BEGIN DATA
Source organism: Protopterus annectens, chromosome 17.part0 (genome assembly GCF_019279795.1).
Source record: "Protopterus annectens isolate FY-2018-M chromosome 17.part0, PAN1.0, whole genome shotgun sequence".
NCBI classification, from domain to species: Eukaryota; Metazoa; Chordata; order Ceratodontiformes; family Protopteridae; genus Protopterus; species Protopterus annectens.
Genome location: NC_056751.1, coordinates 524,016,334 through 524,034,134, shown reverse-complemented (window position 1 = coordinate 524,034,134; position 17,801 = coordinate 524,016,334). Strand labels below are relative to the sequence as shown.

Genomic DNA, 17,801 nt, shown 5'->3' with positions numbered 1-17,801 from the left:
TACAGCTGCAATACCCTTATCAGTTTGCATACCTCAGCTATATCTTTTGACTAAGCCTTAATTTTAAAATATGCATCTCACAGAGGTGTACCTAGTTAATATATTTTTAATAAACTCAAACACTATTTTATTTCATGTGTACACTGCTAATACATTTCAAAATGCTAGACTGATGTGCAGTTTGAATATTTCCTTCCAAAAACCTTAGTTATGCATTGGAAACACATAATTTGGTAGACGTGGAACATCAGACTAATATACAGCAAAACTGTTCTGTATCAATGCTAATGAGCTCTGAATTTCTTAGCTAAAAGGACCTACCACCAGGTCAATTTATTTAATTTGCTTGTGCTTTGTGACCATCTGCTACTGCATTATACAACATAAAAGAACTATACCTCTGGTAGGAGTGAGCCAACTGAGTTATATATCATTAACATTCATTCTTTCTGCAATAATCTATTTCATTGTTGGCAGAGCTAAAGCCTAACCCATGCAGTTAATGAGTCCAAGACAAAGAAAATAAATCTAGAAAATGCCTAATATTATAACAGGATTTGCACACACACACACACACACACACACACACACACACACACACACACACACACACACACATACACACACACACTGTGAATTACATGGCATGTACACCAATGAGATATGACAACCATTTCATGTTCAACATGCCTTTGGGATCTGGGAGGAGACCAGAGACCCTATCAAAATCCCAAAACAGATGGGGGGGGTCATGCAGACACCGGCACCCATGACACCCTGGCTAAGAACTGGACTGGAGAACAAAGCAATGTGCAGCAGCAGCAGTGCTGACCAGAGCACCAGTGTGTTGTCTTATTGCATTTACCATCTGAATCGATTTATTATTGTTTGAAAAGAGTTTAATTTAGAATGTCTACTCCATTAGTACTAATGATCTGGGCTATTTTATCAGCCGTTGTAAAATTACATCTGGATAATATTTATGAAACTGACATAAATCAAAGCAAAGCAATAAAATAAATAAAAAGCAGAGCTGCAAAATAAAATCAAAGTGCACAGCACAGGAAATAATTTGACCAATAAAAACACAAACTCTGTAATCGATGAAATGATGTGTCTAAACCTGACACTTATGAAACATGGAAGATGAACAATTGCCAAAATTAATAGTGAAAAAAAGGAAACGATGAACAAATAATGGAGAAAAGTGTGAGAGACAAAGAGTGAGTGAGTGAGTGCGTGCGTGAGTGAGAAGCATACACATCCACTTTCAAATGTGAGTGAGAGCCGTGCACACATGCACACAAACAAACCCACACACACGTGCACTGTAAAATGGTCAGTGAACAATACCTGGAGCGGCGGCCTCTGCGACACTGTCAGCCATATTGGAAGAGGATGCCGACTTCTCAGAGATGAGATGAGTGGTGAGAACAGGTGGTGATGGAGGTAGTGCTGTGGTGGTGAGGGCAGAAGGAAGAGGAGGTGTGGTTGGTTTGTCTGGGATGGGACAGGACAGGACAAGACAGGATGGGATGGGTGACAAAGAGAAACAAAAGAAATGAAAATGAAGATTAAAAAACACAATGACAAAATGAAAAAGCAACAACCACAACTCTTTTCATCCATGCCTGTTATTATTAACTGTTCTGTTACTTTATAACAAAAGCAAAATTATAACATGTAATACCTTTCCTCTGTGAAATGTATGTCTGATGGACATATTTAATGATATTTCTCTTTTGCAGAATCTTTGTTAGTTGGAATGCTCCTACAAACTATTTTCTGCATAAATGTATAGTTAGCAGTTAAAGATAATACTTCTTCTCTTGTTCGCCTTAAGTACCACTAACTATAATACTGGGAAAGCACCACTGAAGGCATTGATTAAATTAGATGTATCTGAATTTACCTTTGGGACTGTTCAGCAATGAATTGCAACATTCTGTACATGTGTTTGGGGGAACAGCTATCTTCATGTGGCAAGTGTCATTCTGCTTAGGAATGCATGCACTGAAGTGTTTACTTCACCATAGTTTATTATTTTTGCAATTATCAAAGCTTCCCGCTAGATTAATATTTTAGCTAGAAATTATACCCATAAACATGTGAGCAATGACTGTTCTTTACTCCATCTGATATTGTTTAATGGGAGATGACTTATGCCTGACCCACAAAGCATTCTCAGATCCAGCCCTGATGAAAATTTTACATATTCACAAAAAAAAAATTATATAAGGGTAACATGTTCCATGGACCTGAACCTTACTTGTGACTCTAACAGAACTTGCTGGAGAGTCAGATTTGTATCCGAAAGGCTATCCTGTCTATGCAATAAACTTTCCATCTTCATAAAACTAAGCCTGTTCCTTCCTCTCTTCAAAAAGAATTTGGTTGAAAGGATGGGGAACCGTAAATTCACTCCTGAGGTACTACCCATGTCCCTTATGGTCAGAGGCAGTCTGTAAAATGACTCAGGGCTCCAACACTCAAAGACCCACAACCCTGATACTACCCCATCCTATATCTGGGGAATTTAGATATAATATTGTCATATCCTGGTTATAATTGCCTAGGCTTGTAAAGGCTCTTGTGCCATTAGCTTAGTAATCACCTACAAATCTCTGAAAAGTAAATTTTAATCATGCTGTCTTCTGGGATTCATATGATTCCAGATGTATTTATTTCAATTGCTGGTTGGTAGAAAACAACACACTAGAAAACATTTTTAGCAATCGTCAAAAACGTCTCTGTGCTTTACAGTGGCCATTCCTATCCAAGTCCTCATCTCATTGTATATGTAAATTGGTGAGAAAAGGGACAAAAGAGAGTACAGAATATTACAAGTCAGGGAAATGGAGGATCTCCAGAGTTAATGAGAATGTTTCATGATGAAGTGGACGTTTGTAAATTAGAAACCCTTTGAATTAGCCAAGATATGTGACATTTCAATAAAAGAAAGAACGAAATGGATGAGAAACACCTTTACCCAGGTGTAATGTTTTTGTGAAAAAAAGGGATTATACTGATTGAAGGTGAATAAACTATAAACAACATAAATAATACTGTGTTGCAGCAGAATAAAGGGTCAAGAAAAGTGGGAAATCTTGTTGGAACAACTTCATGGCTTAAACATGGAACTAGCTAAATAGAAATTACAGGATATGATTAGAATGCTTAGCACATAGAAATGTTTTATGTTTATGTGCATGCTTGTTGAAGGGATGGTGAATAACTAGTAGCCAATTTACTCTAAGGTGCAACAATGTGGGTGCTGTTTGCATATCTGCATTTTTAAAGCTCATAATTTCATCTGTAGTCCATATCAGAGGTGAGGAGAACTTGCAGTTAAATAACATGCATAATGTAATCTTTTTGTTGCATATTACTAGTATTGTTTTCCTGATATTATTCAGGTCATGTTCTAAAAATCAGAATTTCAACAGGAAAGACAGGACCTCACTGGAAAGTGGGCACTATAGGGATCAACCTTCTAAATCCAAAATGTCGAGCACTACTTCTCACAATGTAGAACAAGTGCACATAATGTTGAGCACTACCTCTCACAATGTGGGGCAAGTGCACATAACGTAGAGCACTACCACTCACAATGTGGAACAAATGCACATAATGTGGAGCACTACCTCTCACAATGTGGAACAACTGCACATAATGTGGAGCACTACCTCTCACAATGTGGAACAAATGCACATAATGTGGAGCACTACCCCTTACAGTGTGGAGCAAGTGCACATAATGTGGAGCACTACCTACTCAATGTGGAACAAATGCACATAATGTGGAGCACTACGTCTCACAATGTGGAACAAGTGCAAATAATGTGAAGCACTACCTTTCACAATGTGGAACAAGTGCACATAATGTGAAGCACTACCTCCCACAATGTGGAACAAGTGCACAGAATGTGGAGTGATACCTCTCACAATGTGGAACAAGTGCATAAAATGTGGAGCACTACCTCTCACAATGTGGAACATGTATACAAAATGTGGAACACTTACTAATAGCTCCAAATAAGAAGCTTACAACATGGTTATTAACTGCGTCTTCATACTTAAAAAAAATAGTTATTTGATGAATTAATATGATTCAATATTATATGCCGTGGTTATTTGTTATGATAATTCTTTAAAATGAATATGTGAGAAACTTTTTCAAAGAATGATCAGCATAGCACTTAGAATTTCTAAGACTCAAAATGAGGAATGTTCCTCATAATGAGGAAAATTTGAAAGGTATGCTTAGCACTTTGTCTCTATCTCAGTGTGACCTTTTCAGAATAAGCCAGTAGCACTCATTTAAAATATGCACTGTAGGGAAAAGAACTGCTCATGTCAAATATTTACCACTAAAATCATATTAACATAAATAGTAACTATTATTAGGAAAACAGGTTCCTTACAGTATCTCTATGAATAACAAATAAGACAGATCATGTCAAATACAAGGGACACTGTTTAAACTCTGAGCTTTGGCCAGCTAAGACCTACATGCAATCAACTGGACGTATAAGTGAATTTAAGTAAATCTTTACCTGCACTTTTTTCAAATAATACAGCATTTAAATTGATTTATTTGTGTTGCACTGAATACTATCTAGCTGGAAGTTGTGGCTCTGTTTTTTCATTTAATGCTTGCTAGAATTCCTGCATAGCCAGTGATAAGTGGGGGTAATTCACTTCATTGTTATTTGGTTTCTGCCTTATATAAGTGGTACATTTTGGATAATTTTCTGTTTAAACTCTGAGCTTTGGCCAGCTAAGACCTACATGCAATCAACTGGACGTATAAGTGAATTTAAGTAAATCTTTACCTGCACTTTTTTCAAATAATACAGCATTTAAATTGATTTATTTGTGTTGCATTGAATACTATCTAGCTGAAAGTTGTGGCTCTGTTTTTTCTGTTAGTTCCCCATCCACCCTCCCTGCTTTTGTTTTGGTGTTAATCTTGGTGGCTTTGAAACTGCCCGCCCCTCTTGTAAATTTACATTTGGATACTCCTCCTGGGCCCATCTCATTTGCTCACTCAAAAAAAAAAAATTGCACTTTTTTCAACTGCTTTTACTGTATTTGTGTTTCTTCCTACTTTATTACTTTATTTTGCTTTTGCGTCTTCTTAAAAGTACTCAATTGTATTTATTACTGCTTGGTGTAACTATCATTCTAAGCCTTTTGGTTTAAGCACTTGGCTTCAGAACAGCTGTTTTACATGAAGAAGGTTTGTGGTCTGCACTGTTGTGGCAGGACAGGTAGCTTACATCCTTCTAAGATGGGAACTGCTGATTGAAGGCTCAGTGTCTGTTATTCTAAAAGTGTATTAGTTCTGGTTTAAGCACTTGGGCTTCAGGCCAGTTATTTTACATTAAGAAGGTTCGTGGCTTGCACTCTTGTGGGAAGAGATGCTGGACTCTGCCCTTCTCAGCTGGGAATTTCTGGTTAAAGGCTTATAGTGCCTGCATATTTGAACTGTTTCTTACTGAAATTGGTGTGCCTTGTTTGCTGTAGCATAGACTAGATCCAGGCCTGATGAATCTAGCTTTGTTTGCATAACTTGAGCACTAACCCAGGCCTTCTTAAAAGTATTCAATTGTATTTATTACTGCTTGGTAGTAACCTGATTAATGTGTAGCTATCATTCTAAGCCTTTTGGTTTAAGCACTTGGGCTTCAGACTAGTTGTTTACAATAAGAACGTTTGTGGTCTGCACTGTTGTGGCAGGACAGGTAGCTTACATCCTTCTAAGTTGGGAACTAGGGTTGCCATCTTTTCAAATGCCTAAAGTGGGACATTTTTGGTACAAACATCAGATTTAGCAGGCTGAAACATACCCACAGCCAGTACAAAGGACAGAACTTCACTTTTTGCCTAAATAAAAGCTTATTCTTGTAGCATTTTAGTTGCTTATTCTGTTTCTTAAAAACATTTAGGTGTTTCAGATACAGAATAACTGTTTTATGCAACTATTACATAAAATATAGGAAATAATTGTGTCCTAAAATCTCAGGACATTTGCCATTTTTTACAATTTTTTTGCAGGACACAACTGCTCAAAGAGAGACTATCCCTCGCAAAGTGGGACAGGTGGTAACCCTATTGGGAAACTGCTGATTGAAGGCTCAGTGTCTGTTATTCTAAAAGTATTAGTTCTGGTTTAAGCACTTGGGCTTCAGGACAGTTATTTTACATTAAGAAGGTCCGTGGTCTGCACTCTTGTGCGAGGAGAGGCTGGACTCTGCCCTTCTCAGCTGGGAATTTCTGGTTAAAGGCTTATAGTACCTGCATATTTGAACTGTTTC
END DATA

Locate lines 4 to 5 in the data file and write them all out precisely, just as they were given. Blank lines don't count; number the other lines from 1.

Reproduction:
Genome location: NC_056751.1, coordinates 524,016,334 through 524,034,134, shown reverse-complemented (window position 1 = coordinate 524,034,134; position 17,801 = coordinate 524,016,334). Strand labels below are relative to the sequence as shown.

Genomic DNA, 17,801 nt, shown 5'->3' with positions numbered 1-17,801 from the left: